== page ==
The recent increased need for single use masks and gloves has led to a troubling issue in our oceans.
The pandemic virus has reached its devastating grasp to every corner of the world. We’re seeing the affects of it in rural areas, cities, and back roads we never thought we would. While more and more people are having to stay home, some still have to venture out into the open.
Going to procure groceries, drop off mail at the post office, or just heading into work, one thing is a commonality- you’ve got to wear your mask when in public.
The good news is that more people are starting to listen to the CDC guidelines and they are in fact wearing their masks. The bad news, those very same masks that are protecting others from potential death, are also polluting our oceans in extremely harmful ways.
But it’s not just masks, it’s gloves as well.
While people across the globe have been encouraged to wear PPE to protect themselves from the virus, one thing that doesn’t seem to have been relayed is how to correctly dispose of them.
While the masks may have short-term health benefits for people protecting themselves from coronavirus, PPE masks and latex gloves getting into the ocean are bound to have have long-term detrimental effects on the environment.
Masks have an estimated life span of 450 years in the natural environment, making them ‘veritable ecological time bombs’, reported Treehugger.
One non-profit organization, Opération Mer Propre, who regularly collects litter from alongside the French Riviera, made a startling discovery regarding these masks and gloves. They raised their concerns on a public Facebook post, which already has over 8-thousand shares.
Translated into English, it reads, “Operation COVID 19 this morning… this is it the first disposable masks arrived in the Mediterranean!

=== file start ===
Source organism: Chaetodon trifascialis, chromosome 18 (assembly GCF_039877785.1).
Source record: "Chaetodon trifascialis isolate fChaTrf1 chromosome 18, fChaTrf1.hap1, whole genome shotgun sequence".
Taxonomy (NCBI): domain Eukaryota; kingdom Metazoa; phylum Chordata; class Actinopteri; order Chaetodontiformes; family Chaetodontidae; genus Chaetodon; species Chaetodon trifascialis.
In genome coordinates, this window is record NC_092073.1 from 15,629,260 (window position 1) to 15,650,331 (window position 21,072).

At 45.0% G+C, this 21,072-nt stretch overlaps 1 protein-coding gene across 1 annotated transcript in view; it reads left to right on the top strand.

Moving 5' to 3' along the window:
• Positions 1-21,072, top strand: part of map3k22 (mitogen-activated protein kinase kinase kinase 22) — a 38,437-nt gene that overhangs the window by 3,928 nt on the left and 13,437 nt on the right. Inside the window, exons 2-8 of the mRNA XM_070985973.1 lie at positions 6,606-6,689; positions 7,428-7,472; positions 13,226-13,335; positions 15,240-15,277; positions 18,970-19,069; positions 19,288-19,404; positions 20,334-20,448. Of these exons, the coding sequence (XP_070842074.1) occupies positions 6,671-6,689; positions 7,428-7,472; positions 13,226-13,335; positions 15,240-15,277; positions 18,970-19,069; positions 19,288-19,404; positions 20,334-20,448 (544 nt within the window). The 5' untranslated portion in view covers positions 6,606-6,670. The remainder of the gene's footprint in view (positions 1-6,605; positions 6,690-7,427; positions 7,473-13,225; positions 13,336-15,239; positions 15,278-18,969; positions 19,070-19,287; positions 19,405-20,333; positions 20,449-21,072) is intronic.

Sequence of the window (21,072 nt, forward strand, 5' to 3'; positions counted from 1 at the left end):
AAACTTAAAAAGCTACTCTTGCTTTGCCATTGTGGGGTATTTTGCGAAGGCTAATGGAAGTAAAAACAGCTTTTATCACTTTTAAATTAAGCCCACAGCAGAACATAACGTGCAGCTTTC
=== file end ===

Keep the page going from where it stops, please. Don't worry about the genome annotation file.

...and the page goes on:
Unfortunately, it was expected to see the number of masks and gloves thrown directly into the gutters… more than ever we will have to take action against all these incivilities, from the can to the mask because whoever throws his can will also throw his mask…! It’s just the beginning and if nothing changes it will become a real ecological disaster and maybe even health!”
Laurent Lambord of Opération Mer Propre also expressed his concerns on Facebook. He said, ‘Knowing that more than 2 billion disposable masks have been ordered, soon there will be more masks than jellyfish in the waters of the Mediterranean.’
This isn’t only happening in the Mediterranean, it is happening everywhere.
Earlier this year the Hong Kong-based OceansAsia began voicing similar concerns, after a survey of marine debris in the city’s uninhabited Soko Islands turned up dozens of disposable masks.
“On a beach about 100 metres long, we found about 70,” said Gary Stokes of OceansAsia. One week later, another 30 masks had washed up. “And that’s on an uninhabited island in the middle of nowhere.”
In the years leading up to the pandemic, environmentalists had warned of the threat posed to oceans and marine life by skyrocketing plastic pollution. As much as 13 million tonnes of plastic goes into oceans each year, according to a 2018 estimate by UN Environment. The Mediterranean sees 570,000 tonnes of plastic flow into it annually – an amount the WWF has described as equal to dumping 33,800 plastic bottles every minute into the sea.
We’ve got to do better. Just because we are facing a pandemic doesn’t mean our marine life has to as well.